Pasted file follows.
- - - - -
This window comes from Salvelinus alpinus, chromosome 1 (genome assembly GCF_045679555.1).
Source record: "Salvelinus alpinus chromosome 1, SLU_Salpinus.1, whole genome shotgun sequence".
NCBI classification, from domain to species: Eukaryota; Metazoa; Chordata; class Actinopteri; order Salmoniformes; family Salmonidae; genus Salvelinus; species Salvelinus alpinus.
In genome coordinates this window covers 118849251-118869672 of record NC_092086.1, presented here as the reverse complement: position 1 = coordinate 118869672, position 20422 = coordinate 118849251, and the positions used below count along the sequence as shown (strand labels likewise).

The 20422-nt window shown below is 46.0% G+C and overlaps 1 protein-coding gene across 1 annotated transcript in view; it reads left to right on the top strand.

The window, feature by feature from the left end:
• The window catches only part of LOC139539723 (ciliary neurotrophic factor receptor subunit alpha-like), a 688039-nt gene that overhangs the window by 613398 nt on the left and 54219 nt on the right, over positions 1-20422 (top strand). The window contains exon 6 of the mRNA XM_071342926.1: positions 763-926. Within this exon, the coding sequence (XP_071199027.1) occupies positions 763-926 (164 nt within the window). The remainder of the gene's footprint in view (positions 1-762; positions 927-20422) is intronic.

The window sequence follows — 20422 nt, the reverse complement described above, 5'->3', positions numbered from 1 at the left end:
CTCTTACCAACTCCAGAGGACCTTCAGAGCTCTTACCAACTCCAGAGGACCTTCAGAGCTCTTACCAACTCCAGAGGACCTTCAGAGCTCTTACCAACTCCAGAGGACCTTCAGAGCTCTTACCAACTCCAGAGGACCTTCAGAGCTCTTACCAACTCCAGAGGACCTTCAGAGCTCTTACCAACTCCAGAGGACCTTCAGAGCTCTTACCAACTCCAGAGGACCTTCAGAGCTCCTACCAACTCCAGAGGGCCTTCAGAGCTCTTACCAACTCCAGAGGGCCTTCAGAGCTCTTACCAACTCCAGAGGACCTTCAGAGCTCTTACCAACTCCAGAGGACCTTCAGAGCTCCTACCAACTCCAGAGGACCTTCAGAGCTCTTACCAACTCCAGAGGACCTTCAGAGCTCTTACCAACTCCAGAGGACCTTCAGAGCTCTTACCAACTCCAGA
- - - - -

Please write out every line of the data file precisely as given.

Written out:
This window comes from Salvelinus alpinus, chromosome 1 (genome assembly GCF_045679555.1).
Source record: "Salvelinus alpinus chromosome 1, SLU_Salpinus.1, whole genome shotgun sequence".
NCBI classification, from domain to species: Eukaryota; Metazoa; Chordata; class Actinopteri; order Salmoniformes; family Salmonidae; genus Salvelinus; species Salvelinus alpinus.
In genome coordinates this window covers 118849251-118869672 of record NC_092086.1, presented here as the reverse complement: position 1 = coordinate 118869672, position 20422 = coordinate 118849251, and the positions used below count along the sequence as shown (strand labels likewise).

The 20422-nt window shown below is 46.0% G+C and overlaps 1 protein-coding gene across 1 annotated transcript in view; it reads left to right on the top strand.

The window, feature by feature from the left end:
• The window catches only part of LOC139539723 (ciliary neurotrophic factor receptor subunit alpha-like), a 688039-nt gene that overhangs the window by 613398 nt on the left and 54219 nt on the right, over positions 1-20422 (top strand). The window contains exon 6 of the mRNA XM_071342926.1: positions 763-926. Within this exon, the coding sequence (XP_071199027.1) occupies positions 763-926 (164 nt within the window). The remainder of the gene's footprint in view (positions 1-762; positions 927-20422) is intronic.

The window sequence follows — 20422 nt, the reverse complement described above, 5'->3', positions numbered from 1 at the left end:
CTCTTACCAACTCCAGAGGACCTTCAGAGCTCTTACCAACTCCAGAGGACCTTCAGAGCTCTTACCAACTCCAGAGGACCTTCAGAGCTCTTACCAACTCCAGAGGACCTTCAGAGCTCTTACCAACTCCAGAGGACCTTCAGAGCTCTTACCAACTCCAGAGGACCTTCAGAGCTCTTACCAACTCCAGAGGACCTTCAGAGCTCTTACCAACTCCAGAGGACCTTCAGAGCTCCTACCAACTCCAGAGGGCCTTCAGAGCTCTTACCAACTCCAGAGGGCCTTCAGAGCTCTTACCAACTCCAGAGGACCTTCAGAGCTCTTACCAACTCCAGAGGACCTTCAGAGCTCCTACCAACTCCAGAGGACCTTCAGAGCTCTTACCAACTCCAGAGGACCTTCAGAGCTCTTACCAACTCCAGAGGACCTTCAGAGCTCTTACCAACTCCAGA